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Tangerine Dream’s Edgar Froese dead at 70

Tangerine Dream founder Edgar Froese has died at the age of 70, it’s been announced.

He passed away on Tuesday after suffering a pulmonary embolism – a blockage in the artery that transports blood to the lungs – but news of his death was only made public this evening via the band’s Facebook page.

A statement reads: “On January 20th, Tuesday afternoon, Edgar Froese suddenly and unexpectedly passed away from the effects of a pulmonary embolism in Vienna. The sadness in our hearts is immense.

“Edgar once said, ‘There is no death, there is just a change of our cosmic address.’ Edgar, this is a little comfort to us.”

Froese formed Tangerine Dream in 1967 and released their debut Electronic Meditation in 1970. That sparked a rush of creativity, with the band releasing 10 more albums in the 70s, including classics Zeit, Atem, Phaedra, Rubycon and Ricochet.

Froese continued to release material on a regular basis throughout his career, and the band issued a wide range of albums, singles, compilations and EPs. Their last studio release was 2014’s Chandra – The Phantom Ferry Part II.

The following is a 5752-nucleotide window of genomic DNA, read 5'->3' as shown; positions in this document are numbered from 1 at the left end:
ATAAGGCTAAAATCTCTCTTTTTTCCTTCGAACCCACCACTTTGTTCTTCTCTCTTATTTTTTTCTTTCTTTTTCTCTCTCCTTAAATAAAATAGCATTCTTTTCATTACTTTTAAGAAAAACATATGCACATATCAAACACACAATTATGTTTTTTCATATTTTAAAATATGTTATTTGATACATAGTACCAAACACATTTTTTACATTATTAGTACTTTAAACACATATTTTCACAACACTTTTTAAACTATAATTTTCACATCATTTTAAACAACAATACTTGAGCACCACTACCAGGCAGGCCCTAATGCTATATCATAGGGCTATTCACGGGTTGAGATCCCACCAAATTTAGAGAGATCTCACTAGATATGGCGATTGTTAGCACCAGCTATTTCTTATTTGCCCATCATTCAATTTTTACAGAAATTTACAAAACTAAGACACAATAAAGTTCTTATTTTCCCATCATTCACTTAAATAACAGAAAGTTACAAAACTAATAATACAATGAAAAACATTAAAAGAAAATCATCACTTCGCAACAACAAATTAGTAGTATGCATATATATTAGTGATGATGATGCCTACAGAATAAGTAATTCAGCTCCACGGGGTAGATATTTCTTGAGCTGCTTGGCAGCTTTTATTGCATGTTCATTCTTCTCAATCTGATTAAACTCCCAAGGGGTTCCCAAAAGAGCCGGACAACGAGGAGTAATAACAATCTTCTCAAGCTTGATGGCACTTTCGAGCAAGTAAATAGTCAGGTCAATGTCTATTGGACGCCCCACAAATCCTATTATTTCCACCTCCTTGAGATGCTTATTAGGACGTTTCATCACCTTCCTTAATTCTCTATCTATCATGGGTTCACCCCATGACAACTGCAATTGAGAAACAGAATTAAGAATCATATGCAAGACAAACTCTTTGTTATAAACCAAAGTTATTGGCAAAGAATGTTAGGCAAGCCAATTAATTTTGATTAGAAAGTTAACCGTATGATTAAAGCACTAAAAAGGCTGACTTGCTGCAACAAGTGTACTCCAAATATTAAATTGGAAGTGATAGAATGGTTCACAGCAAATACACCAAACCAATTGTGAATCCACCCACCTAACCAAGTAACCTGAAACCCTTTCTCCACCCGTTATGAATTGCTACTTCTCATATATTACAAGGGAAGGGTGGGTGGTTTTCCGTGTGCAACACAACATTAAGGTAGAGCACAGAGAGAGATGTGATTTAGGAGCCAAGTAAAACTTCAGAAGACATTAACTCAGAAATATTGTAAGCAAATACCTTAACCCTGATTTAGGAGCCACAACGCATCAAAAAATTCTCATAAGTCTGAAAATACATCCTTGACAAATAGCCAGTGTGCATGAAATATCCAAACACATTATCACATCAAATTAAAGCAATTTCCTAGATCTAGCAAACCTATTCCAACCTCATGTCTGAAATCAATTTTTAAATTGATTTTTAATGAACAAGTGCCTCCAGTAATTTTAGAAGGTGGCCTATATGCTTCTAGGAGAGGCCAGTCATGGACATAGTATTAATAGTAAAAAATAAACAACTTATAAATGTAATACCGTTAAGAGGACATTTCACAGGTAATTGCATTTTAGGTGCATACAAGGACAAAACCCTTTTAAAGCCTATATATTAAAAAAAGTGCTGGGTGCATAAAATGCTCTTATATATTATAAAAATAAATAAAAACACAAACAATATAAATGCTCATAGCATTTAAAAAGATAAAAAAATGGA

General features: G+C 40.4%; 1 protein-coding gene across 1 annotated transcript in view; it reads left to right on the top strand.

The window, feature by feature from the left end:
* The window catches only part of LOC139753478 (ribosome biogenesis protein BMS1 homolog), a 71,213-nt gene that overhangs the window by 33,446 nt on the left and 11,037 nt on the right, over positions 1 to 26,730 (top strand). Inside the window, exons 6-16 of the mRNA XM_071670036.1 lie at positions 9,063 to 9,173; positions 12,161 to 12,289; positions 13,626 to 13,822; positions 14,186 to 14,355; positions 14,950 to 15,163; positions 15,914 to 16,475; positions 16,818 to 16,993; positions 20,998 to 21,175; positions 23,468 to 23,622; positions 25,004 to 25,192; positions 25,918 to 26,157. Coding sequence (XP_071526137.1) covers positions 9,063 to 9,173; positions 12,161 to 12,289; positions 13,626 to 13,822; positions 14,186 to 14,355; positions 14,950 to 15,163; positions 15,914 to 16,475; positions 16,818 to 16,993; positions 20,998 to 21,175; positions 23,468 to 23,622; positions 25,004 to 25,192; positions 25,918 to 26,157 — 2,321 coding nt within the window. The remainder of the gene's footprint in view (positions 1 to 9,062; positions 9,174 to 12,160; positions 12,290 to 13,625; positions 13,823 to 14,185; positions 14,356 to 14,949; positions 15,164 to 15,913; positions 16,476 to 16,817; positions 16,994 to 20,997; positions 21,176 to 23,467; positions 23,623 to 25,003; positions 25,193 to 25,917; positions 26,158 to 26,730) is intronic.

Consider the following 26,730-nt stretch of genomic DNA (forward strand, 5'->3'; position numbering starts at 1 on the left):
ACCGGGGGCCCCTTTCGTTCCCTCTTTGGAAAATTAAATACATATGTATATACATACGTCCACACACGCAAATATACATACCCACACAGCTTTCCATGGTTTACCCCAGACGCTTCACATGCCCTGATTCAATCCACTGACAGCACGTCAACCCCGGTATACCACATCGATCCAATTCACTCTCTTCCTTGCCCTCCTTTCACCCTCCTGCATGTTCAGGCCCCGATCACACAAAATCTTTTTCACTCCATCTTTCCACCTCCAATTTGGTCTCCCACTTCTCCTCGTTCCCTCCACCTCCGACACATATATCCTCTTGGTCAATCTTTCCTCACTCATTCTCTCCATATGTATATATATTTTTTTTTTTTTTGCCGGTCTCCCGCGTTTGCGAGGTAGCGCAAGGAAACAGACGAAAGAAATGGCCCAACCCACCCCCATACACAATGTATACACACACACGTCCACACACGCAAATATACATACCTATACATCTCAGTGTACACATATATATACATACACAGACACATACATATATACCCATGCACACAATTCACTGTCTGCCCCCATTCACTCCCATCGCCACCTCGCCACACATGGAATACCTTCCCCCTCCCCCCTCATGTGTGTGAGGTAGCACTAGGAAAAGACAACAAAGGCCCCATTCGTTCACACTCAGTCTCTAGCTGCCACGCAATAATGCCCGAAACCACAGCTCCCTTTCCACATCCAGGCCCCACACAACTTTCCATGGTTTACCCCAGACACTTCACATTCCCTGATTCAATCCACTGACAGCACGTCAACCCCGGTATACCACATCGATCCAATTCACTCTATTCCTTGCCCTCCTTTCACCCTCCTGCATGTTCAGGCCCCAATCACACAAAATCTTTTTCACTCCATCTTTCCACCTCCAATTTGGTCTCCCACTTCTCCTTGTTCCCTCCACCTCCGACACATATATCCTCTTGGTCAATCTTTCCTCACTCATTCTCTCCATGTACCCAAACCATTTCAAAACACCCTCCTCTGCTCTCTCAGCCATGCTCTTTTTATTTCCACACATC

Froese is survived by wife Bianca Acquaye and son Jerome.

Scott looks after and updates Louder’s online buyer’s guides and also scouts out the best deals for music fans from every corner of the internet. He's spent more than 28 years in newspapers and magazines as an editor, production editor, sub-editor, designer, writer and reviewer. Scott joined our news desk in the summer of 2014, where he wrote extensively about rock, metal, prog and more, before moving to the eCommerce team full-time in 2020. Scott has previous written for publications including IGN, Sunday Mirror, Daily Record and The Herald covering everything from daily news and weekly features, to video games, travel and whisky.